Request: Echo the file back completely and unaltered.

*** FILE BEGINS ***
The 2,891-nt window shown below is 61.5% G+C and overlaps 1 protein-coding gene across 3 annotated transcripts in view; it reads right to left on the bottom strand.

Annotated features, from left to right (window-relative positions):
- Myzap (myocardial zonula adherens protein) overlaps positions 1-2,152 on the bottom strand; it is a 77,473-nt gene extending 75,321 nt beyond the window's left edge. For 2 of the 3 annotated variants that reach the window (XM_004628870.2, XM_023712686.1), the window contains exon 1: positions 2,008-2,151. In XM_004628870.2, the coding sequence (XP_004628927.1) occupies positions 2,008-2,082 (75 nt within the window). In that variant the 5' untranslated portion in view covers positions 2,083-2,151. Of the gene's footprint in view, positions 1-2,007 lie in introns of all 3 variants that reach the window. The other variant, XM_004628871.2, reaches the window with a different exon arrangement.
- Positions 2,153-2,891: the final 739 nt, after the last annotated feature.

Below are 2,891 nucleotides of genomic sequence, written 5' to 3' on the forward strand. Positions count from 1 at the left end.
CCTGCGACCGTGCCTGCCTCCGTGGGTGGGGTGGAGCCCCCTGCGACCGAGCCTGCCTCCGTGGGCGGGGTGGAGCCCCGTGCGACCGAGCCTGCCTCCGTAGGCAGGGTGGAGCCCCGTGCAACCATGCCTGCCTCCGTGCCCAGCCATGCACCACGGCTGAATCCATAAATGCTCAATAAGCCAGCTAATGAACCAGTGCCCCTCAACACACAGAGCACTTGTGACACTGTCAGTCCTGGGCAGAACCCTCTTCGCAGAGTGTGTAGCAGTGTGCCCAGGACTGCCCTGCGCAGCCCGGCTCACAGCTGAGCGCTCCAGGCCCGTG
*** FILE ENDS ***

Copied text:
The 2,891-nt window shown below is 61.5% G+C and overlaps 1 protein-coding gene across 3 annotated transcripts in view; it reads right to left on the bottom strand.

Annotated features, from left to right (window-relative positions):
- Myzap (myocardial zonula adherens protein) overlaps positions 1-2,152 on the bottom strand; it is a 77,473-nt gene extending 75,321 nt beyond the window's left edge. For 2 of the 3 annotated variants that reach the window (XM_004628870.2, XM_023712686.1), the window contains exon 1: positions 2,008-2,151. In XM_004628870.2, the coding sequence (XP_004628927.1) occupies positions 2,008-2,082 (75 nt within the window). In that variant the 5' untranslated portion in view covers positions 2,083-2,151. Of the gene's footprint in view, positions 1-2,007 lie in introns of all 3 variants that reach the window. The other variant, XM_004628871.2, reaches the window with a different exon arrangement.
- Positions 2,153-2,891: the final 739 nt, after the last annotated feature.

Below are 2,891 nucleotides of genomic sequence, written 5' to 3' on the forward strand. Positions count from 1 at the left end.
CCTGCGACCGTGCCTGCCTCCGTGGGTGGGGTGGAGCCCCCTGCGACCGAGCCTGCCTCCGTGGGCGGGGTGGAGCCCCGTGCGACCGAGCCTGCCTCCGTAGGCAGGGTGGAGCCCCGTGCAACCATGCCTGCCTCCGTGCCCAGCCATGCACCACGGCTGAATCCATAAATGCTCAATAAGCCAGCTAATGAACCAGTGCCCCTCAACACACAGAGCACTTGTGACACTGTCAGTCCTGGGCAGAACCCTCTTCGCAGAGTGTGTAGCAGTGTGCCCAGGACTGCCCTGCGCAGCCCGGCTCACAGCTGAGCGCTCCAGGCCCGTG